An open letter to the Government and people of Ireland, by Emma Lock

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As an English mother of two Irish children I had mixed feelings about attending yesterday’s ceremony , but my 6 year old son was very keen to see the Proclamation read out in front of the GPO and see the flag flying for his country.

About a month ago, after he had learnt about the 1916 rising at school, we visited Dublin to see the bullet holes in the GPO and discuss the whys and wherefores, the shenanigans and the bravery of the events of 100 years ago. I had hoped the experience would bring reality and relevance to his classroom tales. Today was a time to celebrate these brave men and women with his fellow countrymen.

Sadly, that was not our experience yesterday. Their innocent eyes were forced wide open to the blatant cronyism that runs this country. The disgusting attitude and discrimination of the haves and have-nots policy of the Irish government.

Why are we not allowed to be part of this celebration? By invite only are ye allowed to see the live action. Gate crashers can watch TV. We could have stayed at home to do that. History once removed is meaningless.

With the fervour of a mother whose children are denied, I decided my son will see the flag lowered, the actual flag atop the actual GPO. We tailgated a lost soldier, himself disgruntled at not being let into the party, and found ourselves a quiet spot on an open pavement opposite the Savoy. Here we could see a screen to watch what was going on at ground level but more importantly we could see the flag post atop the GPO only to be told to Fuck Off by our own Garda Siochana..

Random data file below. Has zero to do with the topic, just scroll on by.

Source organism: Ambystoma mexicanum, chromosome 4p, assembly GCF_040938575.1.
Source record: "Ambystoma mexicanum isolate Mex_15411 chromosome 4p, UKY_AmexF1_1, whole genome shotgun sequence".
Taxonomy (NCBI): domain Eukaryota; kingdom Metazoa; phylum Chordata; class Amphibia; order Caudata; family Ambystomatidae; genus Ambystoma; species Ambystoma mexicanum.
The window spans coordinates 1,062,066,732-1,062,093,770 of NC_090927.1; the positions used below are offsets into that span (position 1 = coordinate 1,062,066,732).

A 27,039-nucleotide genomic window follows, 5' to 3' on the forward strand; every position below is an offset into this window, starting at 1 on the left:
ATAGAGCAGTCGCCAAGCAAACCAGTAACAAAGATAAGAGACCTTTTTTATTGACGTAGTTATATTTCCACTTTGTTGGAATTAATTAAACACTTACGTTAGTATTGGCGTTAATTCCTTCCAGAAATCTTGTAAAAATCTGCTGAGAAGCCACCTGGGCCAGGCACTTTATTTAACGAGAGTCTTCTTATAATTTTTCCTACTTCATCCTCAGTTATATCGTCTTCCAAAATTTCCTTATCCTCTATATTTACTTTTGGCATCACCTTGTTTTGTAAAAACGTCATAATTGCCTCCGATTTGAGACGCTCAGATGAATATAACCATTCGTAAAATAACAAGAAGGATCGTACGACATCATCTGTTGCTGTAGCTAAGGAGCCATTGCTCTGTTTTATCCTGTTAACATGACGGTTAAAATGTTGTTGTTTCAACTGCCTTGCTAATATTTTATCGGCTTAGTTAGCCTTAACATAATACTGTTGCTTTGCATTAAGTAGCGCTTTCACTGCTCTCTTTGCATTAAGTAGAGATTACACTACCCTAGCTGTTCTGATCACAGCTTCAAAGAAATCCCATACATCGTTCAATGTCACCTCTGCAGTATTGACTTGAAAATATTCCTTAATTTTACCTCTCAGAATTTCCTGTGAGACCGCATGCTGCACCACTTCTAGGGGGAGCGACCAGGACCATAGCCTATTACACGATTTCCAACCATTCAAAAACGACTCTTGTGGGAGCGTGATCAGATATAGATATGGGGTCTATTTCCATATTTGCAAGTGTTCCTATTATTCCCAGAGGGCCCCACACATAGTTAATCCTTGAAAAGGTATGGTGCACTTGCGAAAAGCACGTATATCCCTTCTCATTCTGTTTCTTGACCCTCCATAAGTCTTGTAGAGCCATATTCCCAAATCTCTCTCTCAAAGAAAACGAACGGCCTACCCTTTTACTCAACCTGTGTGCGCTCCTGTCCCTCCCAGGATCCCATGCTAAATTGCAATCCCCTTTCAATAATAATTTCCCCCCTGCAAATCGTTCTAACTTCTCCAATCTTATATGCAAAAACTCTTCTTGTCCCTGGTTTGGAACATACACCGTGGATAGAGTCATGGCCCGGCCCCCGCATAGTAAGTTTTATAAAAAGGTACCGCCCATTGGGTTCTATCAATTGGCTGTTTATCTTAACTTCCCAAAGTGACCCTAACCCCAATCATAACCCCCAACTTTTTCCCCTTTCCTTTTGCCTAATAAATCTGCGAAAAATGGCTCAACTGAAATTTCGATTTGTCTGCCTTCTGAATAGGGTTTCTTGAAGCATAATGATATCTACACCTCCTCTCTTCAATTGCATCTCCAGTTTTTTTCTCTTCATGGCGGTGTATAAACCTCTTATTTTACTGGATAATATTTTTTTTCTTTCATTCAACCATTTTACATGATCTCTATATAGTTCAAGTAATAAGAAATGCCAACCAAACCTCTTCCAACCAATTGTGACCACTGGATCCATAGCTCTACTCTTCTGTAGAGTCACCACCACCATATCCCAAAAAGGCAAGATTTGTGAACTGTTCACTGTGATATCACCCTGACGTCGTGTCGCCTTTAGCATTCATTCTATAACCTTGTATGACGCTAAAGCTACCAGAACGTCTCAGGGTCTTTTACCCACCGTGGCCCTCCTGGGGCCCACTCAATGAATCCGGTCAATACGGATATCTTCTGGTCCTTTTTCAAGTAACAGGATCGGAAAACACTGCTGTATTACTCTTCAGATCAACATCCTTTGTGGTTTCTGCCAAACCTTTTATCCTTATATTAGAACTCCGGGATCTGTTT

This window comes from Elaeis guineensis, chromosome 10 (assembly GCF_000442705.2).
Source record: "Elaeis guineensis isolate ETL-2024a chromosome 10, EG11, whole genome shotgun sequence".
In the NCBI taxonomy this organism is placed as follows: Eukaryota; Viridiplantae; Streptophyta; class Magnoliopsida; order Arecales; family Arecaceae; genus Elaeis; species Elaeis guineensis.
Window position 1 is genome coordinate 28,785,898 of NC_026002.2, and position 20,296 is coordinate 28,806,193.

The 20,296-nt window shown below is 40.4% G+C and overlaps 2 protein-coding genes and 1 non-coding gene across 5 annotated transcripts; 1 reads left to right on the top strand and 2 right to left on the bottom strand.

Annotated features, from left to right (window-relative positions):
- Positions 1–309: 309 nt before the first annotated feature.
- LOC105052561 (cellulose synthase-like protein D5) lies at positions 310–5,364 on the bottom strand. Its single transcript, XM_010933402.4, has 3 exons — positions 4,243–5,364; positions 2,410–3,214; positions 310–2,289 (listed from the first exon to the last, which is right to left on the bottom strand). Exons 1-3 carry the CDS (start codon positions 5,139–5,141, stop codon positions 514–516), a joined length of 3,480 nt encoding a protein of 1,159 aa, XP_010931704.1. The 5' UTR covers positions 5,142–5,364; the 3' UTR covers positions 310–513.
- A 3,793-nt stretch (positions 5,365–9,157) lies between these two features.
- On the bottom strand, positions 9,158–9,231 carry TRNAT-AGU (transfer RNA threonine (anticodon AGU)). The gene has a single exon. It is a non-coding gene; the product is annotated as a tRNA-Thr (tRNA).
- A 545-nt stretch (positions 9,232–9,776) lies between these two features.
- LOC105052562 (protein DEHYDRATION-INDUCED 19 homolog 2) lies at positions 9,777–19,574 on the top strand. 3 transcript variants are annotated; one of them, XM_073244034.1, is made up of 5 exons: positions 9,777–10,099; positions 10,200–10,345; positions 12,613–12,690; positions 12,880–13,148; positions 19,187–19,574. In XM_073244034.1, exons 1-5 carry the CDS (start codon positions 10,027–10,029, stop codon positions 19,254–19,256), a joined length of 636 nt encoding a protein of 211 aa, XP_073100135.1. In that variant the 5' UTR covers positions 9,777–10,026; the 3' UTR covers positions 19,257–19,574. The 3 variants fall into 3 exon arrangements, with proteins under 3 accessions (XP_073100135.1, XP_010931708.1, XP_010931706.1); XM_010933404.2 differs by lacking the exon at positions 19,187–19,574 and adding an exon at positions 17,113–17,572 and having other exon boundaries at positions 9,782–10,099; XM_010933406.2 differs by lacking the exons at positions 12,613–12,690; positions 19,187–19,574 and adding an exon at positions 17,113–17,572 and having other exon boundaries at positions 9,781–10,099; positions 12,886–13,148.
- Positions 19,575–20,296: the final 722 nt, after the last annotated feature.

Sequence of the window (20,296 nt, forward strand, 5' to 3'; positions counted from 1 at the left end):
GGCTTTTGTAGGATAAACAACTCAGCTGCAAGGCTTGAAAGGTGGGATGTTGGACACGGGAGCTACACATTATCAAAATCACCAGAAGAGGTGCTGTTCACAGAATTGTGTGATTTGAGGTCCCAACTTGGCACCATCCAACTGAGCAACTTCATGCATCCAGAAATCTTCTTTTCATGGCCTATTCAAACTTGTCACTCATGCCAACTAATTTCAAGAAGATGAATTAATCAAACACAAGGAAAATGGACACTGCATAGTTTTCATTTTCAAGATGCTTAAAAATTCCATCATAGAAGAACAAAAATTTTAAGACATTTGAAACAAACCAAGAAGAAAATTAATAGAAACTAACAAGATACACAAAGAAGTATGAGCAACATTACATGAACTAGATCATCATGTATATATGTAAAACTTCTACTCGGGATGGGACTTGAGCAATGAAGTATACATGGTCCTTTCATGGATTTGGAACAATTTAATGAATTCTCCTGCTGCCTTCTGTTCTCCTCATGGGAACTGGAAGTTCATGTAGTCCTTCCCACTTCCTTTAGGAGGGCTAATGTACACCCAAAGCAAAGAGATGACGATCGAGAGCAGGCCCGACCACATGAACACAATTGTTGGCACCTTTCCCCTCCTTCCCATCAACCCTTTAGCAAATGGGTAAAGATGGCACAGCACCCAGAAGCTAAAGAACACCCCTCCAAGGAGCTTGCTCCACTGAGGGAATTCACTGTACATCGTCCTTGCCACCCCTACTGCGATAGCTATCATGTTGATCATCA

Shaking and tearful from the abuse of this man, I tucked my visibly upset children into a nearby cafe. Thank you Esquire Cafe for your sanctuary and coffee.

As we stood watching dignitaries arrive my ten year old daughter turned to me and said

” I wanna live in England mum. This country is run by pigs who only look after the rich”

” I thought Guarda were nice helpful people mummy” my son added.

And I had to reflect over my twenty years living here, how brutal and divided this country has become.

With dignitaries still arriving, I scanned the view before me. TV vans and piles of unused barricades (see pic). I wondered to myself is this really what the good and brave rebels of the revolution died for? To give the BBC a ringside seat whilst the children of the free state are abused and made to feel inconsequential?

Would it not have been better to clear away the un-needed barriers and set up a safe space for interested school children to get a glimpse of the action and feel part of this historic event? Did anyone give a thought to what an experience like today’s, would teach the future leaders of this country?

I nearly cried at the irony as the Proclamation was read, proclaiming all children would be treated equally in this new Free State. The word on the street amongst the common people of Ireland was that today’s pompous ceremony was an elitist disgrace. Let’s not forget that if it weren’t for the common people there would be no Republic to celebrate.

Shame on you official Ireland, for today you alienated two of your children and made me feel more proud of being an Internationalist than ever before.

Emma Lock

 

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